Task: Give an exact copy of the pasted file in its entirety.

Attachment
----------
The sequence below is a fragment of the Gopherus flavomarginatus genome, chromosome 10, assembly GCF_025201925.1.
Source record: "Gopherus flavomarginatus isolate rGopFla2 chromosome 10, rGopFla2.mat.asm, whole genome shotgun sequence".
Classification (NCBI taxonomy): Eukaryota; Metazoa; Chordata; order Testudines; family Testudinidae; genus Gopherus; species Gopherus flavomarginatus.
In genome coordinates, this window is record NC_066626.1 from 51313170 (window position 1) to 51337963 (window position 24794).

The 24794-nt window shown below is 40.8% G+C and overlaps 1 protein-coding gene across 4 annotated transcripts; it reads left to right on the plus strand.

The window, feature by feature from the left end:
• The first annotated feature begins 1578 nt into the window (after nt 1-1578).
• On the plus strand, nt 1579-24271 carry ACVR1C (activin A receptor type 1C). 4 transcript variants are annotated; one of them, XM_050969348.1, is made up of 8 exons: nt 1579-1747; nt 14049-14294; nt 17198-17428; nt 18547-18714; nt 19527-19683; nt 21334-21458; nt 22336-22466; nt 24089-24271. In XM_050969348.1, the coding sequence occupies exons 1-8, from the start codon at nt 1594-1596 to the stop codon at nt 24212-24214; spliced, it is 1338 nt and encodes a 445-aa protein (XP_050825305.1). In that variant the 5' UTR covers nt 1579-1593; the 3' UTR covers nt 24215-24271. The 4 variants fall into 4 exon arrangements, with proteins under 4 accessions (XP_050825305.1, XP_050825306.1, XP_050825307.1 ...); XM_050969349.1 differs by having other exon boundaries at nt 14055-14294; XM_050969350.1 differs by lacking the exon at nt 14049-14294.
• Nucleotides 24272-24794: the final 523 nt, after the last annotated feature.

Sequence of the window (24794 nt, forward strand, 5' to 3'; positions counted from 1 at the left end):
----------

The sequence below is a fragment of the Gopherus flavomarginatus genome, chromosome 10, assembly GCF_025201925.1.
Source record: "Gopherus flavomarginatus isolate rGopFla2 chromosome 10, rGopFla2.mat.asm, whole genome shotgun sequence".
Classification (NCBI taxonomy): Eukaryota; Metazoa; Chordata; order Testudines; family Testudinidae; genus Gopherus; species Gopherus flavomarginatus.
In genome coordinates, this window is record NC_066626.1 from 51313170 (window position 1) to 51337963 (window position 24794).

The 24794-nt window shown below is 40.8% G+C and overlaps 1 protein-coding gene across 4 annotated transcripts; it reads left to right on the plus strand.

The window, feature by feature from the left end:
• The first annotated feature begins 1578 nt into the window (after nt 1-1578).
• On the plus strand, nt 1579-24271 carry ACVR1C (activin A receptor type 1C). 4 transcript variants are annotated; one of them, XM_050969348.1, is made up of 8 exons: nt 1579-1747; nt 14049-14294; nt 17198-17428; nt 18547-18714; nt 19527-19683; nt 21334-21458; nt 22336-22466; nt 24089-24271. In XM_050969348.1, the coding sequence occupies exons 1-8, from the start codon at nt 1594-1596 to the stop codon at nt 24212-24214; spliced, it is 1338 nt and encodes a 445-aa protein (XP_050825305.1). In that variant the 5' UTR covers nt 1579-1593; the 3' UTR covers nt 24215-24271. The 4 variants fall into 4 exon arrangements, with proteins under 4 accessions (XP_050825305.1, XP_050825306.1, XP_050825307.1 ...); XM_050969349.1 differs by having other exon boundaries at nt 14055-14294; XM_050969350.1 differs by lacking the exon at nt 14049-14294.
• Nucleotides 24272-24794: the final 523 nt, after the last annotated feature.

Sequence of the window (24794 nt, forward strand, 5' to 3'; positions counted from 1 at the left end):